The Answer
Finally, on June 16, 2020, I had a precise diagnosis, I had the answer to why I had HBP despite my high level of fitness and lack of usual risk factors: I had Liddle Syndrome and its hallmark is hypertension. Very few patients with hypertension ever know the source of theirs, but I was one of the lucky ones. I now knew. And better yet, there was a cheap pill to treat it.

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I bought these tulips to celebrate my BP drop after the first week on the amiloride.

We had had a preliminary celebration a month earlier when Bill recalled the Portland nephrologist mentioning the name of this condition, among others, when we were eating lunch on the trail. We actually had internet service at our lunch perch in the Colorado National Monument and since I needed to extend our stop to stretch out a painful buttock muscle, I suggested that he read to us about the condition.

We’d been stunned when 4 days after I took the new drug, when I first checked my BP, that it had dropped into the acceptable range of 135/90. It was astonishingly fast, especially given that I’d never responded to an antihypertensive. We were excited and intrigued by my response to amiloride, a response which is characteristic of Liddle Syndrome.

I wasn’t textbook at all for Liddle Syndrome but Bill, and later my nephrologist, made the diagnosis on the basis of 2 important findings: my HBP didn’t respond to the 7 other antihypertensives I’d taken and that it did respond to amiloride, an old, largely ineffective diuretic. Those observations were definitive in the eyes of my nephrologist.

It was a genetic mutation that was raising my BP. I either inherited it from my mom (who stroked from her poorly controlled HBP) or I have a de novo mutation. Liddle Syndrome is very, very rare and I am a variant of even it, especially since my HBP didn’t present in childhood.

The mutated gene in Liddle Syndrome causes too many sodium reabsorption channels to be present in the kidney, resulting in too much sodium being reabsorbed from the urine, causing excess sodium to be retained by the body, leading to hypertension. The amiloride works by inactivating the excess sodium channels in the kidney that accumulate in Liddle Syndrome. These critical sodium channels occur in tissues throughout the body and we are curious to see what other positive changes in my health that I might notice in the coming year from taking amiloride.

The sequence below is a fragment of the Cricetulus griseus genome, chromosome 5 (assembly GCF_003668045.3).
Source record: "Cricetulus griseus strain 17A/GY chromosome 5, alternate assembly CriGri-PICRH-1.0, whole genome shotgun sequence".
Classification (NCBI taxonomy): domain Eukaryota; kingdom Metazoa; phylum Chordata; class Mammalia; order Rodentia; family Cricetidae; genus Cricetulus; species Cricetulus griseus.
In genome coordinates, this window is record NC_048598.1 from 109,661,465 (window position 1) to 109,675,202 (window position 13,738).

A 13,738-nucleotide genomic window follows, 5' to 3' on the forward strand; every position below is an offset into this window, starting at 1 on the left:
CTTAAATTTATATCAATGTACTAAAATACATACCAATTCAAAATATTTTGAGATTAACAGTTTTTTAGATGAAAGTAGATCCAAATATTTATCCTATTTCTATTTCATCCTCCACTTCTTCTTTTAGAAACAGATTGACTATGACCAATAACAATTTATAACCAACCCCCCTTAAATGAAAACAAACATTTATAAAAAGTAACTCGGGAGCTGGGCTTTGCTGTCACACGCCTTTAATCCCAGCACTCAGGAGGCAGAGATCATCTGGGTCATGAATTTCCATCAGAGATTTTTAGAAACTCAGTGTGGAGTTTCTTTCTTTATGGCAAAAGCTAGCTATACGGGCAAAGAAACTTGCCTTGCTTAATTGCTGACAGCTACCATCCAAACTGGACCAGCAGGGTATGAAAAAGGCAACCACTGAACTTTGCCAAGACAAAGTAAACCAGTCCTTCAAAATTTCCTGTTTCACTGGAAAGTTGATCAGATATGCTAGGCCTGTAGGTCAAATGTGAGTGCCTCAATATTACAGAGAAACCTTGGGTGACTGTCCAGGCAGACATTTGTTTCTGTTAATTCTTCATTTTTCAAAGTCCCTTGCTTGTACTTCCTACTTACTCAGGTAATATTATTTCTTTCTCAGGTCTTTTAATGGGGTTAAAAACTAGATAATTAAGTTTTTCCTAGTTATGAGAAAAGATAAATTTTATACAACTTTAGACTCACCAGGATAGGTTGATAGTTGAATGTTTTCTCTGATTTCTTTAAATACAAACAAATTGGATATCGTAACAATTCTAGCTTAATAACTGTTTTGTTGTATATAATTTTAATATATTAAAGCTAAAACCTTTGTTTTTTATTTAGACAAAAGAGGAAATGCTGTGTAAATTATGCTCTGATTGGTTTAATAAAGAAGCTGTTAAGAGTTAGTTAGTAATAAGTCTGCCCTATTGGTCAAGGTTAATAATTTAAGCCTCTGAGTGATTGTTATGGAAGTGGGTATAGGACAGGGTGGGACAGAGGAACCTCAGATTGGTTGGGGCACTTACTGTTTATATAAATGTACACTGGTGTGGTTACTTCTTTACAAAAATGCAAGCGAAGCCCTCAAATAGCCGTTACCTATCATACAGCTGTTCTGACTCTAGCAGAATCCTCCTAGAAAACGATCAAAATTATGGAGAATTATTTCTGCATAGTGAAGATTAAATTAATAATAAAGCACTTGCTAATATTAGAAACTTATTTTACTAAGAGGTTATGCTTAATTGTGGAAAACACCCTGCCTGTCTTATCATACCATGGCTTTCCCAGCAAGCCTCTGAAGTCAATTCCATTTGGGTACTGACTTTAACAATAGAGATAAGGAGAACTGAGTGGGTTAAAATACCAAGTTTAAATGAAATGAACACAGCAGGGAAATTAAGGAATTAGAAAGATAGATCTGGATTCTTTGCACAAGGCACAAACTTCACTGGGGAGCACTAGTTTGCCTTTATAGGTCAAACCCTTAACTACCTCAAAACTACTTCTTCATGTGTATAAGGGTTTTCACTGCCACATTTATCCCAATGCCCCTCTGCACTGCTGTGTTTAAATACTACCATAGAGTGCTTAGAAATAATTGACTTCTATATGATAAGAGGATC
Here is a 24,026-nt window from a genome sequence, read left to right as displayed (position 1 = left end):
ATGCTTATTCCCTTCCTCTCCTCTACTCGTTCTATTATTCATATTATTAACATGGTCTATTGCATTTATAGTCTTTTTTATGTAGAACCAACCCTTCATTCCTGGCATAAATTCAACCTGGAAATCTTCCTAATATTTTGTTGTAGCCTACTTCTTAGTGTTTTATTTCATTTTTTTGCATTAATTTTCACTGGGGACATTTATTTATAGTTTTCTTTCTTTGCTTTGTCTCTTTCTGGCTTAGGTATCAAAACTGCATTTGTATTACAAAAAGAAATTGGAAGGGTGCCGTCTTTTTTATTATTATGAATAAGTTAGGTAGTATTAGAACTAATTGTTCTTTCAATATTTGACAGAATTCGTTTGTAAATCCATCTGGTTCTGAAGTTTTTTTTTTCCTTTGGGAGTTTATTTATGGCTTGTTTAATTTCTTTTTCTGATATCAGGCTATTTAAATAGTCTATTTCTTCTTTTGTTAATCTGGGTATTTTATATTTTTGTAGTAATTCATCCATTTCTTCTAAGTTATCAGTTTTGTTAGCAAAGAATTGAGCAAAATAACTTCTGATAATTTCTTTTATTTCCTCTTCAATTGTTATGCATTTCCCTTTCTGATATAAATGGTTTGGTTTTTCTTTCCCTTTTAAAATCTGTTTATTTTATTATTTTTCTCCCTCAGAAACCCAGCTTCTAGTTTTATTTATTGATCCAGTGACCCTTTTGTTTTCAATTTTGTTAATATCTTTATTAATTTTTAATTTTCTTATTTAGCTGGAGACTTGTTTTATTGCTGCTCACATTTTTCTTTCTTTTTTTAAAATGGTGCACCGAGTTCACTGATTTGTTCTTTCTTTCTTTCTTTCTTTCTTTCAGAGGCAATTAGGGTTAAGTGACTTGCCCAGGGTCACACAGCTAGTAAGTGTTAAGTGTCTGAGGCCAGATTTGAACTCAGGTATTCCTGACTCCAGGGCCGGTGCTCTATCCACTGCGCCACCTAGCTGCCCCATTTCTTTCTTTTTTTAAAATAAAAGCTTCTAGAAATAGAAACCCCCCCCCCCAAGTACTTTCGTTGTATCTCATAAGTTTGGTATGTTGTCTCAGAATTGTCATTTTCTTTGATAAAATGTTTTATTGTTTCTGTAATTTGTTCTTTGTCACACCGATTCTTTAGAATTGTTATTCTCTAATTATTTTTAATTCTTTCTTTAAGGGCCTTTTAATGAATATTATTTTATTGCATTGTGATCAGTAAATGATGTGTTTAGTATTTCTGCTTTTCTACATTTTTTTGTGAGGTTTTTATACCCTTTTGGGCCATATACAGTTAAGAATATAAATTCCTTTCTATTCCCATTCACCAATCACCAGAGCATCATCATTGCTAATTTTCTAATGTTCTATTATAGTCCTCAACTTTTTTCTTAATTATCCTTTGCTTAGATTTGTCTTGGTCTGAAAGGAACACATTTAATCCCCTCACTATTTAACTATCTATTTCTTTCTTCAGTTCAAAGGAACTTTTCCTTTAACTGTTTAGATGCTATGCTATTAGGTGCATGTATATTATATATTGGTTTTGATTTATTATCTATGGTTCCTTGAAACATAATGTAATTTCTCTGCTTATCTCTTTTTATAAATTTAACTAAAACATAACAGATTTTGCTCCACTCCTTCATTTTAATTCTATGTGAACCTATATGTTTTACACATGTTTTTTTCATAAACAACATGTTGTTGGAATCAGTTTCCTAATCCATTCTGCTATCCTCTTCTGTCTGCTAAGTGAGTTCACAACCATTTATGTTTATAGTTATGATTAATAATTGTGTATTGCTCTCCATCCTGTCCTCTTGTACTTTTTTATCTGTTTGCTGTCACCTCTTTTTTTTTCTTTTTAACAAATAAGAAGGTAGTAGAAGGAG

There is a $1400 genetic test for Liddle Syndrome that I won’t bother with: interesting but of no utility since I have a treatment. I’d pay $300 for the genetic test out of curiosity, but that’s it. The nephrologist didn’t mention it. She did however add a bit more good news: Liddle Syndrome does not contribute to chronic kidney disease—the chemistry behind this source of hypertension is different than the usual disease.

I had 2 low lab numbers that were consistent with Liddle Syndrome but more importantly in making the diagnosis, as my Portland nephrologist said, my body is “exquisitely sensitive” to the treatment. The smallest pill is 5 mg, which is what my doctor prescribed, but I’d only been taking half that for 5 weeks. I had had so many bad experiences on HBP medications that I never started with the full dose. Fortunately, my nephrologist was satisfied with my reduced BP and felt no need to push it lower by taking more amiloride. And indeed, she was right again, it is a “lousy” diuretic, I had no clue that I was on a diuretic. None. Phew!
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Cutting, crushing, & dividing my amiloride tablets into “pixie dust”.

Five weeks after starting the drug and getting my official diagnosis, I cut my dose in half and my BP didn’t change, it stayed at 135/90. A week later, I cut it in half again, down to 0.6mg/day, and my BP held. We had no explanation as to why my “exquisitely sensitive” body managed to correct its genetic error with so little medication. It was like it only needed a whiff to change course. We quietly wondered if I really had Liddle Syndrome or if something even weirder was amiss.